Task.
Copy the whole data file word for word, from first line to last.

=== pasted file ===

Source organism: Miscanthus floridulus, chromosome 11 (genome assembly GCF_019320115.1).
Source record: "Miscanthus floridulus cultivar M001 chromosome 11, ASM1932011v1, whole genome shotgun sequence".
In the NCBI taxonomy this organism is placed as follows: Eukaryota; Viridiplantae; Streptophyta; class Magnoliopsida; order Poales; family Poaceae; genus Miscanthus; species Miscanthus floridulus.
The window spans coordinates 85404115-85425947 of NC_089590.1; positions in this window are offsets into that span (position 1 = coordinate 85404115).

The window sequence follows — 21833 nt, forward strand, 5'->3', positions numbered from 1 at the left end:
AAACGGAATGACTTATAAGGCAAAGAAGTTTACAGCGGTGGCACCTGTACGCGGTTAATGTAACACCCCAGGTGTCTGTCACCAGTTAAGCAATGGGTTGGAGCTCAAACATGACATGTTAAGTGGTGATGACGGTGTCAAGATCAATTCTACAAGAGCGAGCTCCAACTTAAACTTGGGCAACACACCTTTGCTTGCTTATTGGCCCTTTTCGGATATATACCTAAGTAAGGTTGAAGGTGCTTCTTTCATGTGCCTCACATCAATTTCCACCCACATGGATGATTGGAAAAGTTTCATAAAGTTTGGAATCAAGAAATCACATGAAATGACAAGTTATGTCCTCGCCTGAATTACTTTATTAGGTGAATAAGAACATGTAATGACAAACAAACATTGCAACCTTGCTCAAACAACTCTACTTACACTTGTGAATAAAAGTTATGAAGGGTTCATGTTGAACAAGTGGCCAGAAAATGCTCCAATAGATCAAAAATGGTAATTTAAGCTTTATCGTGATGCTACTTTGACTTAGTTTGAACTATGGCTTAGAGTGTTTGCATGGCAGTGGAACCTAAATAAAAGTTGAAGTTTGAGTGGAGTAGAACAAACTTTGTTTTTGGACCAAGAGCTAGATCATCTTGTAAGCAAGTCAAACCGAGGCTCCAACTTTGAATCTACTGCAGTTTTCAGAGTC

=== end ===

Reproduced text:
Source organism: Miscanthus floridulus, chromosome 11 (genome assembly GCF_019320115.1).
Source record: "Miscanthus floridulus cultivar M001 chromosome 11, ASM1932011v1, whole genome shotgun sequence".
In the NCBI taxonomy this organism is placed as follows: Eukaryota; Viridiplantae; Streptophyta; class Magnoliopsida; order Poales; family Poaceae; genus Miscanthus; species Miscanthus floridulus.
The window spans coordinates 85404115-85425947 of NC_089590.1; positions in this window are offsets into that span (position 1 = coordinate 85404115).

The window sequence follows — 21833 nt, forward strand, 5'->3', positions numbered from 1 at the left end:
AAACGGAATGACTTATAAGGCAAAGAAGTTTACAGCGGTGGCACCTGTACGCGGTTAATGTAACACCCCAGGTGTCTGTCACCAGTTAAGCAATGGGTTGGAGCTCAAACATGACATGTTAAGTGGTGATGACGGTGTCAAGATCAATTCTACAAGAGCGAGCTCCAACTTAAACTTGGGCAACACACCTTTGCTTGCTTATTGGCCCTTTTCGGATATATACCTAAGTAAGGTTGAAGGTGCTTCTTTCATGTGCCTCACATCAATTTCCACCCACATGGATGATTGGAAAAGTTTCATAAAGTTTGGAATCAAGAAATCACATGAAATGACAAGTTATGTCCTCGCCTGAATTACTTTATTAGGTGAATAAGAACATGTAATGACAAACAAACATTGCAACCTTGCTCAAACAACTCTACTTACACTTGTGAATAAAAGTTATGAAGGGTTCATGTTGAACAAGTGGCCAGAAAATGCTCCAATAGATCAAAAATGGTAATTTAAGCTTTATCGTGATGCTACTTTGACTTAGTTTGAACTATGGCTTAGAGTGTTTGCATGGCAGTGGAACCTAAATAAAAGTTGAAGTTTGAGTGGAGTAGAACAAACTTTGTTTTTGGACCAAGAGCTAGATCATCTTGTAAGCAAGTCAAACCGAGGCTCCAACTTTGAATCTACTGCAGTTTTCAGAGTC